But the data it contains effectively belongs to someone else.
Don’t believe me? Then take a look at your owner’s manual – if you own (well, think you own) a new car.
On page 34 of the (cough) owner’s manual for the 2014 Mercedes Benz E-Class wagon I recently reviewed, there is a section devoted to Information about electronic data acquisition in the vehicle. This refers to the Event Data Recorders – aka “black boxes” – that all new cars come equipped with now – by law. These EDRs store information about your driving, such as vehicle speed, “g” forces during deceleration and cornering, whether you are “buckled up for safety” – and so on.
The information is not merely stored, either. It can (and will be) retrieved – and not by you.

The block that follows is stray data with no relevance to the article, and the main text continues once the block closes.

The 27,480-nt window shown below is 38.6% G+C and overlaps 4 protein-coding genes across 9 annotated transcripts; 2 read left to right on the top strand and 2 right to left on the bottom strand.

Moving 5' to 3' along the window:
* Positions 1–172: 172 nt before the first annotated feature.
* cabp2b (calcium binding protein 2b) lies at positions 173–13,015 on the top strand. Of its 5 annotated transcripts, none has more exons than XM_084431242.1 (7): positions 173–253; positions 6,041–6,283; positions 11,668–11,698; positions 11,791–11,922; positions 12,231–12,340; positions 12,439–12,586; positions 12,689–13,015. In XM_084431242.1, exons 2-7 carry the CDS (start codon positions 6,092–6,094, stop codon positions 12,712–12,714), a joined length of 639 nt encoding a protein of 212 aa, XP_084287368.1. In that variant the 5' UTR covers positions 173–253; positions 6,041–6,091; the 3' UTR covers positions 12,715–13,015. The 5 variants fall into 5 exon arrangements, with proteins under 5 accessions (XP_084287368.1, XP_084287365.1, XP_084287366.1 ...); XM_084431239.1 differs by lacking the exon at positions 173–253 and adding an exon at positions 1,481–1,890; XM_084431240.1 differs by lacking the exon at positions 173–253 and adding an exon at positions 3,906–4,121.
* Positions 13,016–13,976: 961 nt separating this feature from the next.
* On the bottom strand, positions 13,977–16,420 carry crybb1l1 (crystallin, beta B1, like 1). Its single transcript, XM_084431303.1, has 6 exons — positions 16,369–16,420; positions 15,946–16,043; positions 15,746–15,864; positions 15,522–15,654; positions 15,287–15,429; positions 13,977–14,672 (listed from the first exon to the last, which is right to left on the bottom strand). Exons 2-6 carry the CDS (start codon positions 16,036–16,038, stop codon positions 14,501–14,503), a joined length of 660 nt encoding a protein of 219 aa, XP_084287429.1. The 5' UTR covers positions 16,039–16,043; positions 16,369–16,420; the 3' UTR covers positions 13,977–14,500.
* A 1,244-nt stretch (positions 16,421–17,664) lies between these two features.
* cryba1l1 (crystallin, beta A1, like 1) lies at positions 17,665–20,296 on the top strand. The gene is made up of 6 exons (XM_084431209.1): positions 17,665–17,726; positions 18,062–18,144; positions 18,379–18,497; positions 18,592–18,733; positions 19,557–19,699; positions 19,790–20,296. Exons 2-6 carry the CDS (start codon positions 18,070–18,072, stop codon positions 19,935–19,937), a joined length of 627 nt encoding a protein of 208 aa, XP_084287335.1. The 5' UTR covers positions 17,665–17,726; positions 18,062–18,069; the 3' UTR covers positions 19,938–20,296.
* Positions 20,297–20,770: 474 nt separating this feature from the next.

Without your consent.
The MB manual admits this, openly.
“Please note that your vehicle is equipped with devices that can record vehicle systems data . . . Daimler AG can accessthese data and submit them.”
How is the data “accessed”? Via the same technology your (hrrrmmm!) car gets real-time weather updates, stock quotes and e-mail. If your car is equipped (as almost all new cars are equipped) with send and receive data transmission capability then data about your speed, how “aggressively” you accelerate (or brake) and whether you are wearing a seat belt can also be sent and received.
This data “is transmitted in the event of an accident”. Emphasis on “is.” Not might betransmitted. But is transmitted. Whether you agree or not. Hell, you’re not even asked.
It’s not new, either.
GM has been fitting cars with its OnStar system since the ’90s – decades before the gunvernment got around to issuing a fatwa that every new car will have them, period. And the data is not transmitted “in the event of an accident” only.
Big Brother is watching – I assure you.
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